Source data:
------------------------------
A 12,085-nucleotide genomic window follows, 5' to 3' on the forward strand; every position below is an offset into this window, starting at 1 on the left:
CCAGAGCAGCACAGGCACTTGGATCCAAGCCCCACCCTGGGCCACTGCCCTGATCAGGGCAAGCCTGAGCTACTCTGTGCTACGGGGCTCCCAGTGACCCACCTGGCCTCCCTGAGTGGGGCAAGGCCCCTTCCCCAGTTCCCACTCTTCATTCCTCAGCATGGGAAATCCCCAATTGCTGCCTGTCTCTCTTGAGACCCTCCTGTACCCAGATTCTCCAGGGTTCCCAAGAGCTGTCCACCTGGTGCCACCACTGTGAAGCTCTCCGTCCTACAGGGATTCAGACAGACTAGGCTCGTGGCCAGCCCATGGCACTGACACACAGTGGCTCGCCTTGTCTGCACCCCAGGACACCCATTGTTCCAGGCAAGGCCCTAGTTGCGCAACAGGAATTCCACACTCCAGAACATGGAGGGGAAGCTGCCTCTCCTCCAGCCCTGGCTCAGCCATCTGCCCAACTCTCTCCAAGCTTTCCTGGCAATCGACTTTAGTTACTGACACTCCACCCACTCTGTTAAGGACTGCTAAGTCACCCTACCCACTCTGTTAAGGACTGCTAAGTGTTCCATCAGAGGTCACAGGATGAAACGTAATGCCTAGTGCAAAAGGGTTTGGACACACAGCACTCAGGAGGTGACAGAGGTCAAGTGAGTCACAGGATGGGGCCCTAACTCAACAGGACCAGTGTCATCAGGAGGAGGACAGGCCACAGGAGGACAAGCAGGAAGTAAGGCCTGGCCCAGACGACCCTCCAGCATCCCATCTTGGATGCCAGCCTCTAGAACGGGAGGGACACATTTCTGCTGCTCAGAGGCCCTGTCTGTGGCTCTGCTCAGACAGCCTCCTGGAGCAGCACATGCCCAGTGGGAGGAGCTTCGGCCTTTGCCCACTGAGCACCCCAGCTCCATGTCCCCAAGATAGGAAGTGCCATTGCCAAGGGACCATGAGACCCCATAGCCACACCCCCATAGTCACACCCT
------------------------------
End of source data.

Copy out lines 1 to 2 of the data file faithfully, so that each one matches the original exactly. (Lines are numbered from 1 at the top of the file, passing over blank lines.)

A 12,085-nucleotide genomic window follows, 5' to 3' on the forward strand; every position below is an offset into this window, starting at 1 on the left:
CCAGAGCAGCACAGGCACTTGGATCCAAGCCCCACCCTGGGCCACTGCCCTGATCAGGGCAAGCCTGAGCTACTCTGTGCTACGGGGCTCCCAGTGACCCACCTGGCCTCCCTGAGTGGGGCAAGGCCCCTTCCCCAGTTCCCACTCTTCATTCCTCAGCATGGGAAATCCCCAATTGCTGCCTGTCTCTCTTGAGACCCTCCTGTACCCAGATTCTCCAGGGTTCCCAAGAGCTGTCCACCTGGTGCCACCACTGTGAAGCTCTCCGTCCTACAGGGATTCAGACAGACTAGGCTCGTGGCCAGCCCATGGCACTGACACACAGTGGCTCGCCTTGTCTGCACCCCAGGACACCCATTGTTCCAGGCAAGGCCCTAGTTGCGCAACAGGAATTCCACACTCCAGAACATGGAGGGGAAGCTGCCTCTCCTCCAGCCCTGGCTCAGCCATCTGCCCAACTCTCTCCAAGCTTTCCTGGCAATCGACTTTAGTTACTGACACTCCACCCACTCTGTTAAGGACTGCTAAGTCACCCTACCCACTCTGTTAAGGACTGCTAAGTGTTCCATCAGAGGTCACAGGATGAAACGTAATGCCTAGTGCAAAAGGGTTTGGACACACAGCACTCAGGAGGTGACAGAGGTCAAGTGAGTCACAGGATGGGGCCCTAACTCAACAGGACCAGTGTCATCAGGAGGAGGACAGGCCACAGGAGGACAAGCAGGAAGTAAGGCCTGGCCCAGACGACCCTCCAGCATCCCATCTTGGATGCCAGCCTCTAGAACGGGAGGGACACATTTCTGCTGCTCAGAGGCCCTGTCTGTGGCTCTGCTCAGACAGCCTCCTGGAGCAGCACATGCCCAGTGGGAGGAGCTTCGGCCTTTGCCCACTGAGCACCCCAGCTCCATGTCCCCAAGATAGGAAGTGCCATTGCCAAGGGACCATGAGACCCCATAGCCACACCCCCATAGTCACACCCT